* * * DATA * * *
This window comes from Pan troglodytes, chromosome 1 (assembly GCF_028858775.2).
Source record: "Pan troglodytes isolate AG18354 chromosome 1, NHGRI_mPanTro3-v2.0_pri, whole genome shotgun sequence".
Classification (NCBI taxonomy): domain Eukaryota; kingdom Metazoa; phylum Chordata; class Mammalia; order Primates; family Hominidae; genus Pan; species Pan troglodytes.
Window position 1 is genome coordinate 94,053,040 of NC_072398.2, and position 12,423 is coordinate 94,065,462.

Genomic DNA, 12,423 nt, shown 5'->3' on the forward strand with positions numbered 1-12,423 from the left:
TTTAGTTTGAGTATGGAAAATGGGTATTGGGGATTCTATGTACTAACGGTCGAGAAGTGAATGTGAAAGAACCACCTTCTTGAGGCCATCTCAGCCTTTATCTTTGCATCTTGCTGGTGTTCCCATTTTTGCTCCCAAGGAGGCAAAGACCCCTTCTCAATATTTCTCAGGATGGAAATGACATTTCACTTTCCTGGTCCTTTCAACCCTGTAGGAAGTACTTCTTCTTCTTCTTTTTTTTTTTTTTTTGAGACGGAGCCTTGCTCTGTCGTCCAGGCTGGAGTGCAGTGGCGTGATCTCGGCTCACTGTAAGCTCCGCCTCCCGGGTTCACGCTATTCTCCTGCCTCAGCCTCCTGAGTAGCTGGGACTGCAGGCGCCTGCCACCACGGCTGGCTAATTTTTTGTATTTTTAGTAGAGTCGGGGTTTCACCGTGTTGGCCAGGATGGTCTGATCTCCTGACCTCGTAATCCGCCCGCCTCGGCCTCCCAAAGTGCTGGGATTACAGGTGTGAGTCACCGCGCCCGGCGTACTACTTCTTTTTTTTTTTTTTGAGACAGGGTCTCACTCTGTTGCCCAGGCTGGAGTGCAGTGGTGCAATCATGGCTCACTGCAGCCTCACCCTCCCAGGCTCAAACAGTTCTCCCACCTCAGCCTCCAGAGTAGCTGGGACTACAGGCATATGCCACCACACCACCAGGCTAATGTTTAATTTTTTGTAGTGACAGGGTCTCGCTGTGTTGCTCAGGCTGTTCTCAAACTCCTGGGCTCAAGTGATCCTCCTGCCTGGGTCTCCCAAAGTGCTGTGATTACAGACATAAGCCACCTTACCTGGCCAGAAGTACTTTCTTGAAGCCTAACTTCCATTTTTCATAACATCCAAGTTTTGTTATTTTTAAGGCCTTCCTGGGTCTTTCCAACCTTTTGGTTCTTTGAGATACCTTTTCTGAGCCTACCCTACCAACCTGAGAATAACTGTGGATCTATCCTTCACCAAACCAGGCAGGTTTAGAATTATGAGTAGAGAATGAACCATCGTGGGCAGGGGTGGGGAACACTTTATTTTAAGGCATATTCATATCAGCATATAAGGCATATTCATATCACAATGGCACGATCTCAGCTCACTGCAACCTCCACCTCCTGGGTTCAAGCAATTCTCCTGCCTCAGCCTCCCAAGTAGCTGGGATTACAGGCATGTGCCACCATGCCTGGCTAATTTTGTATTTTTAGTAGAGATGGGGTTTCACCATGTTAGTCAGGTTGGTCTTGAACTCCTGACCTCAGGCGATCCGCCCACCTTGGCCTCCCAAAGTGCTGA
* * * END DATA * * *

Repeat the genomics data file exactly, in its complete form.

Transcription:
This window comes from Pan troglodytes, chromosome 1 (assembly GCF_028858775.2).
Source record: "Pan troglodytes isolate AG18354 chromosome 1, NHGRI_mPanTro3-v2.0_pri, whole genome shotgun sequence".
Classification (NCBI taxonomy): domain Eukaryota; kingdom Metazoa; phylum Chordata; class Mammalia; order Primates; family Hominidae; genus Pan; species Pan troglodytes.
Window position 1 is genome coordinate 94,053,040 of NC_072398.2, and position 12,423 is coordinate 94,065,462.

Genomic DNA, 12,423 nt, shown 5'->3' on the forward strand with positions numbered 1-12,423 from the left:
TTTAGTTTGAGTATGGAAAATGGGTATTGGGGATTCTATGTACTAACGGTCGAGAAGTGAATGTGAAAGAACCACCTTCTTGAGGCCATCTCAGCCTTTATCTTTGCATCTTGCTGGTGTTCCCATTTTTGCTCCCAAGGAGGCAAAGACCCCTTCTCAATATTTCTCAGGATGGAAATGACATTTCACTTTCCTGGTCCTTTCAACCCTGTAGGAAGTACTTCTTCTTCTTCTTTTTTTTTTTTTTTTGAGACGGAGCCTTGCTCTGTCGTCCAGGCTGGAGTGCAGTGGCGTGATCTCGGCTCACTGTAAGCTCCGCCTCCCGGGTTCACGCTATTCTCCTGCCTCAGCCTCCTGAGTAGCTGGGACTGCAGGCGCCTGCCACCACGGCTGGCTAATTTTTTGTATTTTTAGTAGAGTCGGGGTTTCACCGTGTTGGCCAGGATGGTCTGATCTCCTGACCTCGTAATCCGCCCGCCTCGGCCTCCCAAAGTGCTGGGATTACAGGTGTGAGTCACCGCGCCCGGCGTACTACTTCTTTTTTTTTTTTTTGAGACAGGGTCTCACTCTGTTGCCCAGGCTGGAGTGCAGTGGTGCAATCATGGCTCACTGCAGCCTCACCCTCCCAGGCTCAAACAGTTCTCCCACCTCAGCCTCCAGAGTAGCTGGGACTACAGGCATATGCCACCACACCACCAGGCTAATGTTTAATTTTTTGTAGTGACAGGGTCTCGCTGTGTTGCTCAGGCTGTTCTCAAACTCCTGGGCTCAAGTGATCCTCCTGCCTGGGTCTCCCAAAGTGCTGTGATTACAGACATAAGCCACCTTACCTGGCCAGAAGTACTTTCTTGAAGCCTAACTTCCATTTTTCATAACATCCAAGTTTTGTTATTTTTAAGGCCTTCCTGGGTCTTTCCAACCTTTTGGTTCTTTGAGATACCTTTTCTGAGCCTACCCTACCAACCTGAGAATAACTGTGGATCTATCCTTCACCAAACCAGGCAGGTTTAGAATTATGAGTAGAGAATGAACCATCGTGGGCAGGGGTGGGGAACACTTTATTTTAAGGCATATTCATATCAGCATATAAGGCATATTCATATCACAATGGCACGATCTCAGCTCACTGCAACCTCCACCTCCTGGGTTCAAGCAATTCTCCTGCCTCAGCCTCCCAAGTAGCTGGGATTACAGGCATGTGCCACCATGCCTGGCTAATTTTGTATTTTTAGTAGAGATGGGGTTTCACCATGTTAGTCAGGTTGGTCTTGAACTCCTGACCTCAGGCGATCCGCCCACCTTGGCCTCCCAAAGTGCTGA